|کد مقاله||کد نشریه||سال انتشار||مقاله انگلیسی||ترجمه فارسی||نسخه تمام متن|
|5010753||1462381||2018||9 صفحه PDF||سفارش دهید||دانلود کنید|
Transcranial ultrasound wave degradation created by variations in both thickness and tissue composition is a significant impediment to diagnostic and therapeutic interventions of the brain. The current 'active' solution is to vary the transmission delay of ultrasound pulses, inherently necessitating electronic control of each individual transducer element. This paper advances the sonic-ray concept of ultrasound wave propagation by hypothesising that wave degradation can be minimised if both the transit-time and propagation path-length for all sonic-rays are made constant.A computer simulation was performed to investigate the dependence of an ultrasound signal upon spatial and temporal matching of all sonic-rays propagating through a sample exhibiting significant variation in transit time. Ultrasound propagation through a cylindrical acrylic 20-step wedge sample was considered, showing that phase-interference is removed only if there is complete spatial and temporal matching. A 'passive' concept for achieving this is introduced within this paper, consisting of a twin-layer ultrasound phase-interference compensator (TL-UPIC). An experimental study was performed in transmission-mode on six cylindrical acrylic step-wedge samples, ranging from 2 to 20 steps, each creating a corresponding number of sonic-rays. A TL-UPIC model corresponding to each step-wedge sample was designed, such that the propagation path-length (spatial) and transit-time (temporal) was constant for all sonic-rays, and replicated using 3D-printing. Time- and frequency-domain analysis demonstrated that incorporation of the TL-UPIC successfully removed phase-interference in all cases.It is hypothesised that the TL-UPIC concept may be applied to both pulse-echo mode diagnostic imaging and transmission mode therapeutic applications; and that it is also applicable to either single-element or multi-element array transducers, of any practicable frequency and dimension.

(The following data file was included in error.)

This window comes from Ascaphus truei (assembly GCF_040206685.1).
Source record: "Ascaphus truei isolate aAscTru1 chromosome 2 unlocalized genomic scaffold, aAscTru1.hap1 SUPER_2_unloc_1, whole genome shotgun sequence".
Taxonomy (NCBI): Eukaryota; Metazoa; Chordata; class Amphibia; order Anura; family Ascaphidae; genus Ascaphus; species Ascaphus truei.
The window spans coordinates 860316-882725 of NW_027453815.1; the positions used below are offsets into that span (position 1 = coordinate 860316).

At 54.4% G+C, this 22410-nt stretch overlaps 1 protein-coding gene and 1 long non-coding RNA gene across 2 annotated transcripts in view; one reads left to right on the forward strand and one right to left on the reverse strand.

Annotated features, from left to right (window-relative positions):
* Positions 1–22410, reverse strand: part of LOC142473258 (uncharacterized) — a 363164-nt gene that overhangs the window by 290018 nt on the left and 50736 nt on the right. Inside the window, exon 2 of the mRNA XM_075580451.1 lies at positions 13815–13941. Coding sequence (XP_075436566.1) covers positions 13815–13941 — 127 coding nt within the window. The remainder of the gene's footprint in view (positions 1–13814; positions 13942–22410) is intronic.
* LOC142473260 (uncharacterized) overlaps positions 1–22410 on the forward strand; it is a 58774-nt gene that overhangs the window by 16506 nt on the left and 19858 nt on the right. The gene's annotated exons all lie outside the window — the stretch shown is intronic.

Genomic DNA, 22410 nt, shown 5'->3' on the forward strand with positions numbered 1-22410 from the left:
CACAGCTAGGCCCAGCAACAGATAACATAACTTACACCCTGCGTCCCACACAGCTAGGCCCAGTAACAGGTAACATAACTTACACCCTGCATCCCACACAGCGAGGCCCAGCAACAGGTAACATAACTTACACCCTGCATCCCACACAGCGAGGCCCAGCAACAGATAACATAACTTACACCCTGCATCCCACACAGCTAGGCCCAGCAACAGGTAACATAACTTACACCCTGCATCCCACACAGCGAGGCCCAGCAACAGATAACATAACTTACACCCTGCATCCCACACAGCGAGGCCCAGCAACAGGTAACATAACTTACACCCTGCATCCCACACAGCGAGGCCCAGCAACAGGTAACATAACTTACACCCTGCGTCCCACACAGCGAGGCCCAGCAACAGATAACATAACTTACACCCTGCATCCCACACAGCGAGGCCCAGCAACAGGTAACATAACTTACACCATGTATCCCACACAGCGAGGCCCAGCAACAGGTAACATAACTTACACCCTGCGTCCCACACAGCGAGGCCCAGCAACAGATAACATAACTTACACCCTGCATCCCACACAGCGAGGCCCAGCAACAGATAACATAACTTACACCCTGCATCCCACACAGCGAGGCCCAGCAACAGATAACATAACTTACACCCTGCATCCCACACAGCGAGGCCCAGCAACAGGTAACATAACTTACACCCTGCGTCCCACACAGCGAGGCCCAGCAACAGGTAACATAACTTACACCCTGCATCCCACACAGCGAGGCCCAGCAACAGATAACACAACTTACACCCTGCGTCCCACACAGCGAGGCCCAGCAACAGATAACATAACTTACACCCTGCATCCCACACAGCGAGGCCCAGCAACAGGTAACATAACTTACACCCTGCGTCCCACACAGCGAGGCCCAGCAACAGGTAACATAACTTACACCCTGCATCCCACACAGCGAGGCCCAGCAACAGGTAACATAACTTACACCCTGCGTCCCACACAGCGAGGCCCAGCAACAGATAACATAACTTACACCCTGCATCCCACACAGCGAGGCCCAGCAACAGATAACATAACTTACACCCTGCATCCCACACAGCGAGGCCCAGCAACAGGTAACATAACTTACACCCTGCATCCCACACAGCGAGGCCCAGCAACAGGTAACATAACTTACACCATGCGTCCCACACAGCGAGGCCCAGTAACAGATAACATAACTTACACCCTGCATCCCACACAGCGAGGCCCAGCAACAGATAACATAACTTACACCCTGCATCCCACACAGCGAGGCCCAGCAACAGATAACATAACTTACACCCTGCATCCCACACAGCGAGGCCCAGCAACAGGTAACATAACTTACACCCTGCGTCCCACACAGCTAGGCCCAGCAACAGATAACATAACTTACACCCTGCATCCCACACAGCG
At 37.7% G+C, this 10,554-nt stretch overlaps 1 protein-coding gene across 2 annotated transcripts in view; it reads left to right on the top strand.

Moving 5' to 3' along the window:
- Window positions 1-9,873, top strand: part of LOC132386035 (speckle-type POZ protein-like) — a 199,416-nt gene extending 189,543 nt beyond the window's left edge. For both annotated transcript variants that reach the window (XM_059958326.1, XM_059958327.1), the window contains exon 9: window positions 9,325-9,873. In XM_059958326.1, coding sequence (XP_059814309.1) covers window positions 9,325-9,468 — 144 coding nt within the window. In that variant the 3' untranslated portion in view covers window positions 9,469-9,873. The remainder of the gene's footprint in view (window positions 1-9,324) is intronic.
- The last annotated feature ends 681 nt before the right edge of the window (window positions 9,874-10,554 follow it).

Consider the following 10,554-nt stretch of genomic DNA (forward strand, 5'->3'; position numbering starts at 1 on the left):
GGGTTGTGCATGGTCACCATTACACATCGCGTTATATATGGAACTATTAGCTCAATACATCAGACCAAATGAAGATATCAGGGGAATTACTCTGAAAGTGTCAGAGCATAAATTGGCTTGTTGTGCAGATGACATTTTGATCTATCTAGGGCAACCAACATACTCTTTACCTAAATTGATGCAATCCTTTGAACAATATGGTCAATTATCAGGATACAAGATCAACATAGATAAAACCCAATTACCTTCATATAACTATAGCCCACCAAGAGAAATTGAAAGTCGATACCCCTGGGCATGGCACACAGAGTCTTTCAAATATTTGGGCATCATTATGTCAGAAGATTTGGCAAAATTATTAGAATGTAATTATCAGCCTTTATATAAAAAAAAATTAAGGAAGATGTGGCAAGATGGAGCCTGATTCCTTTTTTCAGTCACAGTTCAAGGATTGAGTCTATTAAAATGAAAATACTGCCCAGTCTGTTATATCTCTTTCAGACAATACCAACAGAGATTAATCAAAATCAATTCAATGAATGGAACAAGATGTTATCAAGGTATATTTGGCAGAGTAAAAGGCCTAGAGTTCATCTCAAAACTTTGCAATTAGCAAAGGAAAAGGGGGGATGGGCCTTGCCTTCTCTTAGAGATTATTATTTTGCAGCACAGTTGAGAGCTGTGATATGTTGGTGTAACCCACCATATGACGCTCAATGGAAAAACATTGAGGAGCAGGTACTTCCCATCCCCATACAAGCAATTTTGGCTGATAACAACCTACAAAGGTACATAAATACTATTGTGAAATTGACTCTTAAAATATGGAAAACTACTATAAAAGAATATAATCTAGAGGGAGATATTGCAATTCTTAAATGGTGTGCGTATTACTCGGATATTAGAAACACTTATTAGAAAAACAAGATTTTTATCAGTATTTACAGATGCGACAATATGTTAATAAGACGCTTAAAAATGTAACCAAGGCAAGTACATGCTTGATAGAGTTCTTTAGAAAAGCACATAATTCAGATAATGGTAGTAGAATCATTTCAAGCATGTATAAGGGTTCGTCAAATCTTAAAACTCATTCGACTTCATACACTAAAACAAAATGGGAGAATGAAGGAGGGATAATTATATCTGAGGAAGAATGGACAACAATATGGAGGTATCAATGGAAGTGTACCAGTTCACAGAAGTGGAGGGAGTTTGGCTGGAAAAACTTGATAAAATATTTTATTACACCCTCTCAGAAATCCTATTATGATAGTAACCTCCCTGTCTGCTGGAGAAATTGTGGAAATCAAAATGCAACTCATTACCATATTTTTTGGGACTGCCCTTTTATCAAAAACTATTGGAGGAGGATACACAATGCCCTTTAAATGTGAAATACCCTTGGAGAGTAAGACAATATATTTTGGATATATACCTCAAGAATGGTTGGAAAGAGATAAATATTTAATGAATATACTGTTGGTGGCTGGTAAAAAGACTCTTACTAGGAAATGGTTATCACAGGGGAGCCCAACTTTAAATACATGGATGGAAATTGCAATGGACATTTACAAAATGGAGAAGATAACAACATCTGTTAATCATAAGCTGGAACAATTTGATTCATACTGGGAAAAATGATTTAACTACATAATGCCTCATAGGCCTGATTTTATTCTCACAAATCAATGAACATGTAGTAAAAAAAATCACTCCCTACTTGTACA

Journal: Applied Acoustics - Volume 129, 1 January 2018, Pages 181-189